• 13 Metascore
    • 10 Guy Lodge
    Merely pedestrian at the levels of direction, craft and performance, the film instead makes a grab for attention by peddling an ambiguous line on gun control and eye-for-an-eye morality. Any controversy that ensues, however, won’t disguise the phoniness of this exploitation exercise, which milks the worst fears of millions in pursuit of empty tension.
    • 75 Metascore
    • 80 Guy Lodge
    Mandibles is as brazenly and riotously stupid as it sounds, but with a chill, dopey sweetness that makes it stick.
    • 77 Metascore
    • 70 Guy Lodge
    Limbo sincerely and intelligently finds its own way.
    • 88 Metascore
    • 80 Guy Lodge
    The result is both sober and inspiring: an urban progress report taking into account a plethora of government services, scutinized by Wiseman’s patient but unblinking eye.
    • 66 Metascore
    • 60 Guy Lodge
    As a summation of her remarkable achievements to date in public life, Nathan Grossman’s film is reasonably thorough, and sometimes rousing, amply showcasing Thunberg’s candid gifts as a truth-to-power speaker. Yet as a portrait of the girl behind the cause, it’s cautious and rarely illuminating, speckled with moments of domestic intimacy that nonetheless feel carefully vetted.
    • 84 Metascore
    • 80 Guy Lodge
    The Duke is a romp first and foremost: Michell’s merry direction makes sure of that. But its stars put a small, dignified lump in its throat.
    • 77 Metascore
    • 80 Guy Lodge
    The filmmaking is muscular and immersive, with athletic camerawork and ringing sound design keeping us in the stressed headspace of its young protagonist throughout.
    • 89 Metascore
    • 100 Guy Lodge
    This is filmmaking as attuned to incremental shifts in light and landscape (Romania’s, in fact, gorgeously filling in for undeveloped upstate New York) as the ebb and flow of a character’s interior joy, written in a face unaccustomed to smiling.
    • 78 Metascore
    • 80 Guy Lodge
    The film is a relatively unfamiliar fit for its prolific helmer, given its sharply evoked period milieu and restrained, classical storytelling. He wears it well: After a slowish start, Wife of a Spy unmasks itself as one of his most purely enjoyable, internationally accessible entertainments.
    • 39 Metascore
    • 50 Guy Lodge
    Ava
    There’s a stranger, spikier, more unnerving film to be pulled from the sleek genre carapace of Ava, a film less interested in what makes a contract killer tick than in the superhuman Swiss-watch regularity of her ticking in the first place.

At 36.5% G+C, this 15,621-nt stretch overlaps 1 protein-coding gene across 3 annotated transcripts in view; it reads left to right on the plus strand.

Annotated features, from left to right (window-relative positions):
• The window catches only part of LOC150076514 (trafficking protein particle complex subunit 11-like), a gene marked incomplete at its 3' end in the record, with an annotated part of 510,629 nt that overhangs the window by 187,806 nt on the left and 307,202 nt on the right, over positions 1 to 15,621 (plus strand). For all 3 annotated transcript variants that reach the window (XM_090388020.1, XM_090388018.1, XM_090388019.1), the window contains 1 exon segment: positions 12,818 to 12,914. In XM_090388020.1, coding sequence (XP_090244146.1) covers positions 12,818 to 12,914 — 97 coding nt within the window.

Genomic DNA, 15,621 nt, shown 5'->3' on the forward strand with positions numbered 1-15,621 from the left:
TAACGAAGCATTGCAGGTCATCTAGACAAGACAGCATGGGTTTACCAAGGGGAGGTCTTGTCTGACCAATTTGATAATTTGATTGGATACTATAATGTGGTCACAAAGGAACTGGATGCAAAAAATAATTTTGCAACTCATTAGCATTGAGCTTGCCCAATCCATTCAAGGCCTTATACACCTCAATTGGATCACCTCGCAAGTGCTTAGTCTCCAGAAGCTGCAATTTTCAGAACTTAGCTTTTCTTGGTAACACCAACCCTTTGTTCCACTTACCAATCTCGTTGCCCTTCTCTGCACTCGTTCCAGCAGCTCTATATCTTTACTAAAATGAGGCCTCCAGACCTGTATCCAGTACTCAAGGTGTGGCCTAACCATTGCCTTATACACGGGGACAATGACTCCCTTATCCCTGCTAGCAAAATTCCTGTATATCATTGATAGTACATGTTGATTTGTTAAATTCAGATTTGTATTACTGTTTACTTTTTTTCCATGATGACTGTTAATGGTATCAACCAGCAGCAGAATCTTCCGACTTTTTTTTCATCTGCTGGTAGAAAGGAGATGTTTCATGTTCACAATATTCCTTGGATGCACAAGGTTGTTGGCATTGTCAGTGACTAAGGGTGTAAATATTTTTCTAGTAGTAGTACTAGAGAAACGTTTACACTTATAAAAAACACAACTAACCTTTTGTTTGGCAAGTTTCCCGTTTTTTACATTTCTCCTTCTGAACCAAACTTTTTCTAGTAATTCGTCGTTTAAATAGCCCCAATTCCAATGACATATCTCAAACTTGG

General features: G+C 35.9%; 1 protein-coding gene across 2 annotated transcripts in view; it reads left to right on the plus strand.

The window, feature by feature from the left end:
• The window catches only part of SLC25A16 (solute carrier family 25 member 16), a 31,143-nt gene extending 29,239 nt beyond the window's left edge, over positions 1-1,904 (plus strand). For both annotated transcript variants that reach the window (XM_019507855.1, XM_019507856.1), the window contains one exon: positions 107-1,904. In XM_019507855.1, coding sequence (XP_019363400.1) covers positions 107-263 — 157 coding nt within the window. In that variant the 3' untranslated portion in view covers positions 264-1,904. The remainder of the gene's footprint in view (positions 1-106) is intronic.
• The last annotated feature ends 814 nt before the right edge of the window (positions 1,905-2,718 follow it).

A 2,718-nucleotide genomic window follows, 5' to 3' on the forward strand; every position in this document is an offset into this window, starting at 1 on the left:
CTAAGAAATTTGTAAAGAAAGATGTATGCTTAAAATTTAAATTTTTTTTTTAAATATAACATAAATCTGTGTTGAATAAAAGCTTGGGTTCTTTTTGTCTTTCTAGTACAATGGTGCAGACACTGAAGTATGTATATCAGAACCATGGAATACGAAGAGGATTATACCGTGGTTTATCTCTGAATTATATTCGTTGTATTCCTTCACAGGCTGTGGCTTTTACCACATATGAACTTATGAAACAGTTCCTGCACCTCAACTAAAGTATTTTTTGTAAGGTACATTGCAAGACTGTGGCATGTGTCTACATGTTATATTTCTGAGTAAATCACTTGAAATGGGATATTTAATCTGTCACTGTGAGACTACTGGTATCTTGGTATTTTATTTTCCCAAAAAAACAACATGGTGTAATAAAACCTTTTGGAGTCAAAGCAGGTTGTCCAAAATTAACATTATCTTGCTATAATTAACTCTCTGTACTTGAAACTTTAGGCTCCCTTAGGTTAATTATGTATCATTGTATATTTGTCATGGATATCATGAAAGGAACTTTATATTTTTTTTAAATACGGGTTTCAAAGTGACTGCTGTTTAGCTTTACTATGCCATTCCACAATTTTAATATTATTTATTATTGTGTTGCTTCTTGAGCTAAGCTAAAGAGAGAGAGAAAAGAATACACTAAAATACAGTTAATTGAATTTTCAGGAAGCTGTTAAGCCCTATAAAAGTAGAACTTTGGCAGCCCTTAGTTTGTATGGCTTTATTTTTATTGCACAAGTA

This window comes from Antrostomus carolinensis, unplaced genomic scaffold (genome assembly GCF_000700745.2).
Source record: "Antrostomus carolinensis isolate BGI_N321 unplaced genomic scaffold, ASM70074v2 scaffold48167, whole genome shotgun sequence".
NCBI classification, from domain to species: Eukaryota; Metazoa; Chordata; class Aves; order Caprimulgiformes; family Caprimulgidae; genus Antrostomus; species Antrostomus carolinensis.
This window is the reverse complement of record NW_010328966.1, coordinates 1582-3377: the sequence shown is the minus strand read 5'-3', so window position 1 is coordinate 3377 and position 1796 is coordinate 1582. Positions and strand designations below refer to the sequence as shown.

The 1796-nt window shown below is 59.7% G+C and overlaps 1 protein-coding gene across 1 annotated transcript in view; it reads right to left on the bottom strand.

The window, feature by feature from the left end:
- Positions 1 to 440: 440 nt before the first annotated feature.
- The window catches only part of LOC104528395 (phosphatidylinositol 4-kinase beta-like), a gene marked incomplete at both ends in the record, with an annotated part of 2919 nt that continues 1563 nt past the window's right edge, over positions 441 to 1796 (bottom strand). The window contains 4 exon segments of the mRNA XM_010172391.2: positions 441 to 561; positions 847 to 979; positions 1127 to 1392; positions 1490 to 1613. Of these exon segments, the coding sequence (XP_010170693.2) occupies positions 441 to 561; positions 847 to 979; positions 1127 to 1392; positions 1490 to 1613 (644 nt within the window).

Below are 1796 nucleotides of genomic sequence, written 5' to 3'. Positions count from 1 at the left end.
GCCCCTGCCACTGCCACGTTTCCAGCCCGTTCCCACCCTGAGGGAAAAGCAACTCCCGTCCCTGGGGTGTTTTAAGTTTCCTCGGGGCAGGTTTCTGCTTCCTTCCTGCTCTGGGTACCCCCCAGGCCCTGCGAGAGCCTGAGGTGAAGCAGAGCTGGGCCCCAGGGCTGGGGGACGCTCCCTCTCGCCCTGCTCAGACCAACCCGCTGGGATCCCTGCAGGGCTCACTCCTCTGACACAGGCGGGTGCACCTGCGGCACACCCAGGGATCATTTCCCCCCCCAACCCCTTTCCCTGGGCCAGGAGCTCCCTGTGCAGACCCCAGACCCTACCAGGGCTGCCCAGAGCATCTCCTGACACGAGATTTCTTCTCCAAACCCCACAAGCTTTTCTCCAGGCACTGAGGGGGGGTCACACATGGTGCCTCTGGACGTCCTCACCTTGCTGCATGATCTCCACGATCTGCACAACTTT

• 69 Metascore
    • 80 Guy Lodge
    Tenet is no holy grail, but for all its stern, solemn posing, it’s dizzy, expensive, bang-up entertainment of both the old and new school.
    • 57 Metascore
    • 50 Guy Lodge
    For all its serious-faced surface grit, Chemical Hearts never quite rings true.
    • 61 Metascore
    • 60 Guy Lodge
    There are pockets of truth, grace and pain in this portrait of troubled adolescence, and its talented young stars know where to find them; like many a nervous teen, however, the film itself is caught between standing out and fitting in.
    • 44 Metascore
    • 70 Guy Lodge
    The film’s pained, ugly revelations finally carry more weight than any amateur detective work leading up to them: a #MeToo reckoning hidden within a glinting, noir-esque hall of mirrors.
    • 79 Metascore
    • 80 Guy Lodge
    Its tightening tension seeks to push frayed characters to eventually tell on themselves.
    • 56 Metascore
    • 70 Guy Lodge
    Andrea Dorfman’s thoughtful little film arrives at a compromise that feels honest and hard-won — helped along by the infectious, defiantly offbeat presence of erstwhile “Brooklyn Nine-Nine” star Chelsea Peretti.
    • 85 Metascore
    • 90 Guy Lodge
    It quietly but pointedly interrogates the notion of victimhood, while tacitly letting a damning essay on Iranian gender politics and hierarchies emerge through the words of his subjects.